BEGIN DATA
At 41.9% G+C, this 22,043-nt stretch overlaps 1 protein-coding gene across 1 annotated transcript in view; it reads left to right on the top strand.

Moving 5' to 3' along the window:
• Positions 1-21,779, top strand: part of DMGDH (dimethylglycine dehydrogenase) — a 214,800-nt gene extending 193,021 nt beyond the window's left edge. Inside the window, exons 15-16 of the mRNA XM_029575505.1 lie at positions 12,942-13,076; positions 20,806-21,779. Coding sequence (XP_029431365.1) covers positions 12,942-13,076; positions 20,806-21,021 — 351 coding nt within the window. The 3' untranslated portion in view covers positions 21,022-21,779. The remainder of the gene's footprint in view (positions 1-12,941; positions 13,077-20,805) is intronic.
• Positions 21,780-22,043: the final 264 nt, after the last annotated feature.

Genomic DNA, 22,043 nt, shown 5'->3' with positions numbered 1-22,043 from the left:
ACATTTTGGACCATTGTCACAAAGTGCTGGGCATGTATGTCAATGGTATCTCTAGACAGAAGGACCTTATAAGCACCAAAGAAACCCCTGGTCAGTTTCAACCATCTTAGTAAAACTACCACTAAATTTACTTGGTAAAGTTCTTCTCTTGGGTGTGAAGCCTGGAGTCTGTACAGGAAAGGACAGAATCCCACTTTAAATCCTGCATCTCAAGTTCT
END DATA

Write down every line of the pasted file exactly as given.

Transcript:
At 41.9% G+C, this 22,043-nt stretch overlaps 1 protein-coding gene across 1 annotated transcript in view; it reads left to right on the top strand.

Moving 5' to 3' along the window:
• Positions 1-21,779, top strand: part of DMGDH (dimethylglycine dehydrogenase) — a 214,800-nt gene extending 193,021 nt beyond the window's left edge. Inside the window, exons 15-16 of the mRNA XM_029575505.1 lie at positions 12,942-13,076; positions 20,806-21,779. Coding sequence (XP_029431365.1) covers positions 12,942-13,076; positions 20,806-21,021 — 351 coding nt within the window. The 3' untranslated portion in view covers positions 21,022-21,779. The remainder of the gene's footprint in view (positions 1-12,941; positions 13,077-20,805) is intronic.
• Positions 21,780-22,043: the final 264 nt, after the last annotated feature.

Genomic DNA, 22,043 nt, shown 5'->3' with positions numbered 1-22,043 from the left:
ACATTTTGGACCATTGTCACAAAGTGCTGGGCATGTATGTCAATGGTATCTCTAGACAGAAGGACCTTATAAGCACCAAAGAAACCCCTGGTCAGTTTCAACCATCTTAGTAAAACTACCACTAAATTTACTTGGTAAAGTTCTTCTCTTGGGTGTGAAGCCTGGAGTCTGTACAGGAAAGGACAGAATCCCACTTTAAATCCTGCATCTCAAGTTCT